Southern Pride makes gas-fired commercial smokers, which burn a little wood for flavor, and offers cooking tips to its customers. For one of its larger machines, the XLR-1400, which has a capacity of 72 briskets, the recipe for “Texas style brisket” says cook 12 to 14 hours and use a total of two 4-inch by 12-inch logs. That’s for a “heavy smoke” taste, the recipe says. A couple weeks ago, we got into a good discussion on this blog about real Texas barbecue and whether it could ever be cooked with gas. We still say no and offer Southern Pride’s…
 - 05/06/2011
da13

A grim indictment of the lack of BBQ choices in Dallas

I just bought a copy of the Barbecue Lover’s Guide to Austin, by Gloria Corral. Daniel Vaughn, the BBQ Snob, reviewed it a couple weeks ago and he’s right. The 174-page paperback is skinny on critical guidance. But if you live in Dallas, like some of us in the Posse, it’s also evidence of our lack of barbecue choices.   Corral has write-ups on nearly 60 places within the city of Austin. Subtract the chains (anything with more than one outlet, which knocks out County Line, Bill Miller, Cartwright’s and PoK-e-Jo’s, among others) and there are still about 35 joints,…
 - 05/05/2011
hipbbq07

Brisket burglary! Is there a worse BBQ crime?

In our recent post about Baby J’s Bar-B-Que & Fish in Palestine, we promised to tell you why Jeremiah “Baby J” McKenzie padlocks the cooking chambers on his brisket pit.   Well, that wasn’t the only instance of brisket burglary we encountered on our recent East Texas barbecue tour. Taste and temptation must be the devil’s work. Ron Davis, who runs Stacy’s Bar-B-Q in Jacksonville, told us that “every now and then” someone breaks into the small building that houses his two big gas-fired smokers and grabs some meat. “They don’t wear gloves and the briskets are hot so they…
 - 04/29/2011
marshall2

Smoking brisket in a grocery sack

Jason Hoskins writes: First of all, I enjoy your blog. Check in on it everyday. I have one question. I am planning on smoking a brisket this weekend and I wanted to try the butcher paper method you all wrote about. The problem, I can’t find any plain brown butcher paper and I don’t have time to order it. I was wondering if you all thought a plain brown paper sack (grocery bag) would work? I figured it is basically the same as butcher paper but I’m not totally sure. Thanks for your time. Posse Pitmaster Marshall Cooper responds: Interesting…
 - 04/21/2011
smokinjsEXT

Best name ever for a barbecue joint? Smok’n J’s Butt Nekkid BBQ

Editor’s note: This just is now closed. We were driving on Highway 19 between Palestine and Athens when we spotted the smoke. No one wanted to cram an extra stop into our East Texas barbecue tour last weekend. We were stuffed after eating at three places and we wanted only to sample the Hog Wings at Cripple Creek in Athens before returning to Dallas. But the smoke on the side of the highway in Montalba was enticing. We drove past, but Posse co-found Chris Wilkins said, “We probably should turn around.” Wheelman Marshall Cooper obliged. And so we pulled into…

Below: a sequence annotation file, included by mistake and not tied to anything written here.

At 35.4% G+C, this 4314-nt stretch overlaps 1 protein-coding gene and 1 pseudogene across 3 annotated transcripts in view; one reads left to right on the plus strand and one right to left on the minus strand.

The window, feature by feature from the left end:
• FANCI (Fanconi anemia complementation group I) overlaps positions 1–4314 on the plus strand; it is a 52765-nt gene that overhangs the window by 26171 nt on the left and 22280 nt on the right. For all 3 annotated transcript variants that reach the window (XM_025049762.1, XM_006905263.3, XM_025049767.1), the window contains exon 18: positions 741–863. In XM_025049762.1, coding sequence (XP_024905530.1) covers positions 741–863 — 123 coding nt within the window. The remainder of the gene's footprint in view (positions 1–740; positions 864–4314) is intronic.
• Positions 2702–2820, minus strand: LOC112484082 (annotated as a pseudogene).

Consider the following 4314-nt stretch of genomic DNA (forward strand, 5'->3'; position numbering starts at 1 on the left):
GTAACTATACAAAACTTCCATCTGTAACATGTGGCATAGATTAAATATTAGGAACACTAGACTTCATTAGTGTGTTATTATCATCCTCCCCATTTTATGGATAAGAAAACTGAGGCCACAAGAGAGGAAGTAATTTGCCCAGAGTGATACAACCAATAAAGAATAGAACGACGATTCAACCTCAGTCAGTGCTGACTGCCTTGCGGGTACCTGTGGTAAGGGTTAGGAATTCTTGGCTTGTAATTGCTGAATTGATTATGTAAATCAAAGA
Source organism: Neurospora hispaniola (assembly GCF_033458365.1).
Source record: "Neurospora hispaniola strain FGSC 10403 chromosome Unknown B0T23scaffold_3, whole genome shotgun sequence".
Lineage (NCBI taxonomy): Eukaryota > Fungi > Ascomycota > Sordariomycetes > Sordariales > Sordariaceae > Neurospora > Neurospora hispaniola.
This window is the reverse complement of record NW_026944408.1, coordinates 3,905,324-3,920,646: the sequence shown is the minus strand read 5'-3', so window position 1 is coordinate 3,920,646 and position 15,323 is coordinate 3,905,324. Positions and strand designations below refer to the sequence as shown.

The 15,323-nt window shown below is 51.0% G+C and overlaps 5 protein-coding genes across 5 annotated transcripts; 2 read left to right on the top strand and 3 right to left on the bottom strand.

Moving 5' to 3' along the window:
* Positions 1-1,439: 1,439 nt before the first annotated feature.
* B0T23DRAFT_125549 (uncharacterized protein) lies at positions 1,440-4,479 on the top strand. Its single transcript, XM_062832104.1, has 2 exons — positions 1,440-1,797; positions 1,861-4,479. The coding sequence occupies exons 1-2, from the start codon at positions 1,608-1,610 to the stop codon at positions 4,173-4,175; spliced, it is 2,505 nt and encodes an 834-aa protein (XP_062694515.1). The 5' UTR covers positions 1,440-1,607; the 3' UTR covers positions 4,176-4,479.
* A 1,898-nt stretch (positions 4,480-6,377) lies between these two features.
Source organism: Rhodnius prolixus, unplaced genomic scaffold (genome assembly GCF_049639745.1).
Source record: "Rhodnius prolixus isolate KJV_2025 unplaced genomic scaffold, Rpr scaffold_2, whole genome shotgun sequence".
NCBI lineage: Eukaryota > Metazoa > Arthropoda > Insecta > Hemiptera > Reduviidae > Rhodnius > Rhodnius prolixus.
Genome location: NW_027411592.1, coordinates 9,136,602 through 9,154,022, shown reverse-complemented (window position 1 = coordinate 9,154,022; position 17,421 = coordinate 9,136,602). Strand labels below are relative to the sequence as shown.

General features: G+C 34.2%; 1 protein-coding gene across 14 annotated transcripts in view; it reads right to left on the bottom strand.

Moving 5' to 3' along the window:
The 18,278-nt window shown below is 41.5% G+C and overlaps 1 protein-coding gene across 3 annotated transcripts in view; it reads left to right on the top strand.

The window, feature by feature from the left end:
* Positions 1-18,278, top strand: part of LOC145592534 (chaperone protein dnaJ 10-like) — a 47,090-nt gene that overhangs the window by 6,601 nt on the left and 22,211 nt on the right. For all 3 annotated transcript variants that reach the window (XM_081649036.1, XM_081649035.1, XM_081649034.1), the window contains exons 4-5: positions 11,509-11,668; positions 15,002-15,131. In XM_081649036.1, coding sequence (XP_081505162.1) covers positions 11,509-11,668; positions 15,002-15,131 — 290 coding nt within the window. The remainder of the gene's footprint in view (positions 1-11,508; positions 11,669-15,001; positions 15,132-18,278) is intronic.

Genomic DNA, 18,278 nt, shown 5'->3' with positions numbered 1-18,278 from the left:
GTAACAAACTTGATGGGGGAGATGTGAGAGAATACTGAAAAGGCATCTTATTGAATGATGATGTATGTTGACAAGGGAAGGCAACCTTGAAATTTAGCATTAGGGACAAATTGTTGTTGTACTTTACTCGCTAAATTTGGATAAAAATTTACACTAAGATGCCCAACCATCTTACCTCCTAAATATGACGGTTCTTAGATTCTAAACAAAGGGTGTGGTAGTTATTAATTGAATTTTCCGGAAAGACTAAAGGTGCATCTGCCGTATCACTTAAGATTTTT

- 04/20/2011
cwfirewood

‘Someone needs to call out Texas Monthly on its Top 50 BBQ joints’

One of the great things about full-day barbecue tours is the time it allows for important, spirited debates about important issues. Some of the topics we’ve addressed: Is it ever worth making a special stop at a joint that advertises on a highway billboard? (No.) Should you make an impromptu stop at a place that has “Soulman” in its name? (Probably not. They’re trying too hard.) Can “great” sausage ever truly compare to “great” brisket? (No. We need a new grading system for sausage.) On our East Texas tour last weekend, we got into a new hot topic. “Someone needs…
 - 04/18/2011
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Pitmaster and preacher, Baby J McKenzie wins BBQ converts in Palestine

Editor’s note: This joint is now closed. It’s the most unusual smoker any of us have seen. A giant black metal box on short stilts with a smokestack reaching 20-feet high, located just out the side door from Baby J’s Bar B Que and Fish near Palestine. With a flick of his wrist, Jeremiah “Baby J” McKenzie toggles one of the huge counterweights and a door magically lifts, exposing eight rotating cook racks filled with chicken and ribs. There is an identical cooking chamber on the opposite side. “That’s just heaven,” says Posse veteran Marshall Cooper, clearly smitten with an…
 - 04/17/2011
gagaaaron

Lady Gaga, Texas BBQ and Aaron Franklin

If you can work Lady Gaga into a conversation about Texas barbecue, then it’s probably going to be a pretty good conversation. That was true Thursday morning when I stopped by Aaron Franklin’s new place in Austin on my way back to Dallas. It was just after 9 a.m., still about two hours until he opened for business, so Franklin had a few minutes to show me around. “What are you doing in town?” he asked. I explained that I had gone to the Lady Gaga concert the night before at the Erwin Center. (Terrific show, btw.) One of her…
 - 04/08/2011
louies2

Texas BBQ wins another convert

Before Dan Sweet made his recent pilgrimage to the Central Texas barbecue holy land, he called the Posse. The Oregon resident, who works in corporate public relations, said he had won a Texas tourism essay contest and that one of the research resources he had used was this blog. Thanks, Dan. It’s always nice to get a nod. Anyway, for his essay about starting the church of Texas barbecue, Dan and his wife, Cheryl, won a five-day trip to Austin and the Central Texas barbecue trail. Last week, they went to Lockhart, Taylor and other famous barbecue towns and ate…